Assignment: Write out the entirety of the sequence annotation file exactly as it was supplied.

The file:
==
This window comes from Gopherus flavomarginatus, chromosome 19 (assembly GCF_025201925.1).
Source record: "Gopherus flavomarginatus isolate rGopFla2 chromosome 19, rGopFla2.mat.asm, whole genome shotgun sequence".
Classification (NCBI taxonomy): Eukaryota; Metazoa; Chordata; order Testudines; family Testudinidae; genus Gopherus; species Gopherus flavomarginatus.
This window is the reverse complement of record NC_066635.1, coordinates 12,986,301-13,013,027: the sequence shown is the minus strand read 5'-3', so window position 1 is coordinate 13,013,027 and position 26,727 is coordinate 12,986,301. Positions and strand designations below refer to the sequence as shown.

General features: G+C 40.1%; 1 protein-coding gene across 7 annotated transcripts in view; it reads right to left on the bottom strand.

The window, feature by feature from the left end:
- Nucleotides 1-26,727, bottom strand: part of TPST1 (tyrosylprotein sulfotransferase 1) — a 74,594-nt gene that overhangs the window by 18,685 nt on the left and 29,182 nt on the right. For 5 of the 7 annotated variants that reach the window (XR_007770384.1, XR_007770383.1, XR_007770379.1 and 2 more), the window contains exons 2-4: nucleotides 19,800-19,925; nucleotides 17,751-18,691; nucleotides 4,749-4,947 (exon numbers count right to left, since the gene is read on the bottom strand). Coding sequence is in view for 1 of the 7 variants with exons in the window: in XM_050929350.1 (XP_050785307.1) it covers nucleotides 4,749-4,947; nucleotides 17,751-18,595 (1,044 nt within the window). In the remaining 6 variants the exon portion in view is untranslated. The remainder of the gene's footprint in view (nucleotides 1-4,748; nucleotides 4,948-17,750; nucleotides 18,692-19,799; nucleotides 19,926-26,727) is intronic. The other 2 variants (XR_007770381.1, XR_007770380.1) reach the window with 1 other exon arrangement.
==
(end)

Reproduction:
This window comes from Gopherus flavomarginatus, chromosome 19 (assembly GCF_025201925.1).
Source record: "Gopherus flavomarginatus isolate rGopFla2 chromosome 19, rGopFla2.mat.asm, whole genome shotgun sequence".
Classification (NCBI taxonomy): Eukaryota; Metazoa; Chordata; order Testudines; family Testudinidae; genus Gopherus; species Gopherus flavomarginatus.
This window is the reverse complement of record NC_066635.1, coordinates 12,986,301-13,013,027: the sequence shown is the minus strand read 5'-3', so window position 1 is coordinate 13,013,027 and position 26,727 is coordinate 12,986,301. Positions and strand designations below refer to the sequence as shown.

General features: G+C 40.1%; 1 protein-coding gene across 7 annotated transcripts in view; it reads right to left on the bottom strand.

The window, feature by feature from the left end:
- Nucleotides 1-26,727, bottom strand: part of TPST1 (tyrosylprotein sulfotransferase 1) — a 74,594-nt gene that overhangs the window by 18,685 nt on the left and 29,182 nt on the right. For 5 of the 7 annotated variants that reach the window (XR_007770384.1, XR_007770383.1, XR_007770379.1 and 2 more), the window contains exons 2-4: nucleotides 19,800-19,925; nucleotides 17,751-18,691; nucleotides 4,749-4,947 (exon numbers count right to left, since the gene is read on the bottom strand). Coding sequence is in view for 1 of the 7 variants with exons in the window: in XM_050929350.1 (XP_050785307.1) it covers nucleotides 4,749-4,947; nucleotides 17,751-18,595 (1,044 nt within the window). In the remaining 6 variants the exon portion in view is untranslated. The remainder of the gene's footprint in view (nucleotides 1-4,748; nucleotides 4,948-17,750; nucleotides 18,692-19,799; nucleotides 19,926-26,727) is intronic. The other 2 variants (XR_007770381.1, XR_007770380.1) reach the window with 1 other exon arrangement.